February 17th, 2011

A Surefire Way to Choose the Right Matting for Your Custom Family Tree Project

Continuing with our blog post series that talk about how to make your own high quality framed family tree chart, we’re going to take some time to discuss a really important step in the process.  The type of backing or matting that you use for your family tree project is absolutely crucial to the overall success of this project.

For those of you that may have missed the previous posts, we’ve previous discussed the types of paper that should be used for a high quality family tree chart along with the type of ink that will not fade over a period of time. If this project is important to you, I’d give those posts a quick read as well.

The 5 Main Reasons for Picking a High Quality Matting

- A nice matting enhances the appearance of your family tree to make it look like a high quality piece of art.

- Properly chosen matting can actually draw the person’s eyes towards the artwork and highlight the family tree itself.

- A high quality mat lets you add your own “flavour” to tree chart art piece.  This personalizes the piece even more.

- High quality matting is much more resilient to the earth’s elements and won’t degrade as much over a period of time.

- The average height of a typical high quality matting is around 1/16th of an inch tick; the height of the matting actually helps to separate your art piece from the glass that will cover it.  Over time, art pieces that come in contact with the glass tend to stick together. This would ruin your family tree template.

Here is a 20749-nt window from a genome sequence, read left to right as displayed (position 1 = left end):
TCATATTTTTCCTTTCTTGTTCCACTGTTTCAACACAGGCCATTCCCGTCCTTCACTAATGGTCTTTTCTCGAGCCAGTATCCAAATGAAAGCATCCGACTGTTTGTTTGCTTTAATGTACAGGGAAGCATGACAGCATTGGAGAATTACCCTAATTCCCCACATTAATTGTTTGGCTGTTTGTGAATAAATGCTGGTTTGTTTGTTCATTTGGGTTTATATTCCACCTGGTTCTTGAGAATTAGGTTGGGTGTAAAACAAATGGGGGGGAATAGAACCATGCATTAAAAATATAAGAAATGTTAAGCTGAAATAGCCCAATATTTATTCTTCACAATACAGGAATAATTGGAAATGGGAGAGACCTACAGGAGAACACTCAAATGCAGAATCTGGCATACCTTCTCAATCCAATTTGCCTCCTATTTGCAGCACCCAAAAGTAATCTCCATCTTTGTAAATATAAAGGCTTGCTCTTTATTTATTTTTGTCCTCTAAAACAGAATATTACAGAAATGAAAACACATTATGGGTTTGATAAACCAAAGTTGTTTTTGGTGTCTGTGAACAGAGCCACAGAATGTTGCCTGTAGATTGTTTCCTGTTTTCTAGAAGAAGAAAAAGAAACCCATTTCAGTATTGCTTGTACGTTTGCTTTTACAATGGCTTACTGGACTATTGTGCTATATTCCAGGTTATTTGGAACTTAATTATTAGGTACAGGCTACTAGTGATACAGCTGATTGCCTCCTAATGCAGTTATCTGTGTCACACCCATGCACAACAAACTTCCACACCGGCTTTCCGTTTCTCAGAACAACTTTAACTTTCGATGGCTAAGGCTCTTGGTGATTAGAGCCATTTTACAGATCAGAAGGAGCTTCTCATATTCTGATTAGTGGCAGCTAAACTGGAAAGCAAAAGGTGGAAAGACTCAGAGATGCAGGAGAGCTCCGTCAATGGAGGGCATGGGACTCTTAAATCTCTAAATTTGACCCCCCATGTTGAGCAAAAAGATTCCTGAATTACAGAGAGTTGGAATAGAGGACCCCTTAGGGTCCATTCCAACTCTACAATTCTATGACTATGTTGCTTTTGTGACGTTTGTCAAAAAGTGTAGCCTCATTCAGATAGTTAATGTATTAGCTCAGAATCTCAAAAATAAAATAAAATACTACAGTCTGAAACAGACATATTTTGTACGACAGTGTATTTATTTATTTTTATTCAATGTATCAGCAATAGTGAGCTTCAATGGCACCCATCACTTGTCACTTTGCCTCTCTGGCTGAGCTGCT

Two Types of Mat Material

Generally speaking, just like with paper, there are two types of mat material; acidic and acid-free.  It’s absolutely imperative that you demand that your framer/printing service uses an acid-free paper and acid-free matting.  As previously mentioned in my paper selection post, lingin-free paper is far more robust and not as susceptible to the elements of humidity and UV light.  I personally believe that another advantage to acid-free matting is that if your family in future decides to change the matting, you’re almost guaranteed that the piece can be disassembled without any pieces sticking together avoiding damage to your tree template.

Acid-Free Mat Boards

Depending on who you speak to, you’re probably going to get a lot of opinions about the type of matting that you should use for your family tree.  Let me give you my personal opinion; if the family tree is important to you, (which it should be if you’re going through the exercise of framing it) spend the extra money and purchase a museum board quality mat.  What’s the point of framing a family tree if it doesn’t endure the test of time?  I equate a long lasting framed family tree to a strong family with a rich heritage.  If you’re reading this post, I think you understand that sentiment.  Here are the different acid-free choices available:

Museum Board

As mentioned before, spending the extra money on a museum board quality mat is an excellent investment in your family tree chart.   Museum board is made of 100% cotton fiber; I previously blogged about the huge advantages of using a high quality cotton fiber paper. You’re guaranteeing that your piece will look great for literally hundreds of years into the future.  Sounds crazy doesn’t it?